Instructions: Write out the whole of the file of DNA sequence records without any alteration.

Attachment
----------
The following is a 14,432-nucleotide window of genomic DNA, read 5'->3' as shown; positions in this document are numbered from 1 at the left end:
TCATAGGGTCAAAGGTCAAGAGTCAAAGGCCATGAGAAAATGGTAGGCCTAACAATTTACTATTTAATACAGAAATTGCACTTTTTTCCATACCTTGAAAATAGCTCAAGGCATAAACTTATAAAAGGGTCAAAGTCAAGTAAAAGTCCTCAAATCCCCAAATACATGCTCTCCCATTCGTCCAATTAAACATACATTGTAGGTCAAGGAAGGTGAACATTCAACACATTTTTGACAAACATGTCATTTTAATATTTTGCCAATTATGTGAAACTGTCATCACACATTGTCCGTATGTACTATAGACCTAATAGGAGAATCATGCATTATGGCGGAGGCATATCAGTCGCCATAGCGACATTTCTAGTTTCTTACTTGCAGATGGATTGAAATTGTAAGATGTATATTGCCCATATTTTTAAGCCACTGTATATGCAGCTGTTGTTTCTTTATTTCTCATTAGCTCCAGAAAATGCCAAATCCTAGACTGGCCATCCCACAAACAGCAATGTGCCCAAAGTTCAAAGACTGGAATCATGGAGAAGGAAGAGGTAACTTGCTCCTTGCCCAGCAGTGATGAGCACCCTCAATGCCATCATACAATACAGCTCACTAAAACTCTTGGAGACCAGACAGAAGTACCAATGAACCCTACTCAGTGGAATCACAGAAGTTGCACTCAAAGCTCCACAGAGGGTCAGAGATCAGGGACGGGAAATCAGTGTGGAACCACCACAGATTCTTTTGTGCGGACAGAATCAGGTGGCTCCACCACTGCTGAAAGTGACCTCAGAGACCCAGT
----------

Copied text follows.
The following is a 14,432-nucleotide window of genomic DNA, read 5'->3' as shown; positions in this document are numbered from 1 at the left end:
TCATAGGGTCAAAGGTCAAGAGTCAAAGGCCATGAGAAAATGGTAGGCCTAACAATTTACTATTTAATACAGAAATTGCACTTTTTTCCATACCTTGAAAATAGCTCAAGGCATAAACTTATAAAAGGGTCAAAGTCAAGTAAAAGTCCTCAAATCCCCAAATACATGCTCTCCCATTCGTCCAATTAAACATACATTGTAGGTCAAGGAAGGTGAACATTCAACACATTTTTGACAAACATGTCATTTTAATATTTTGCCAATTATGTGAAACTGTCATCACACATTGTCCGTATGTACTATAGACCTAATAGGAGAATCATGCATTATGGCGGAGGCATATCAGTCGCCATAGCGACATTTCTAGTTTCTTACTTGCAGATGGATTGAAATTGTAAGATGTATATTGCCCATATTTTTAAGCCACTGTATATGCAGCTGTTGTTTCTTTATTTCTCATTAGCTCCAGAAAATGCCAAATCCTAGACTGGCCATCCCACAAACAGCAATGTGCCCAAAGTTCAAAGACTGGAATCATGGAGAAGGAAGAGGTAACTTGCTCCTTGCCCAGCAGTGATGAGCACCCTCAATGCCATCATACAATACAGCTCACTAAAACTCTTGGAGACCAGACAGAAGTACCAATGAACCCTACTCAGTGGAATCACAGAAGTTGCACTCAAAGCTCCACAGAGGGTCAGAGATCAGGGACGGGAAATCAGTGTGGAACCACCACAGATTCTTTTGTGCGGACAGAATCAGGTGGCTCCACCACTGCTGAAAGTGACCTCAGAGACCCAGT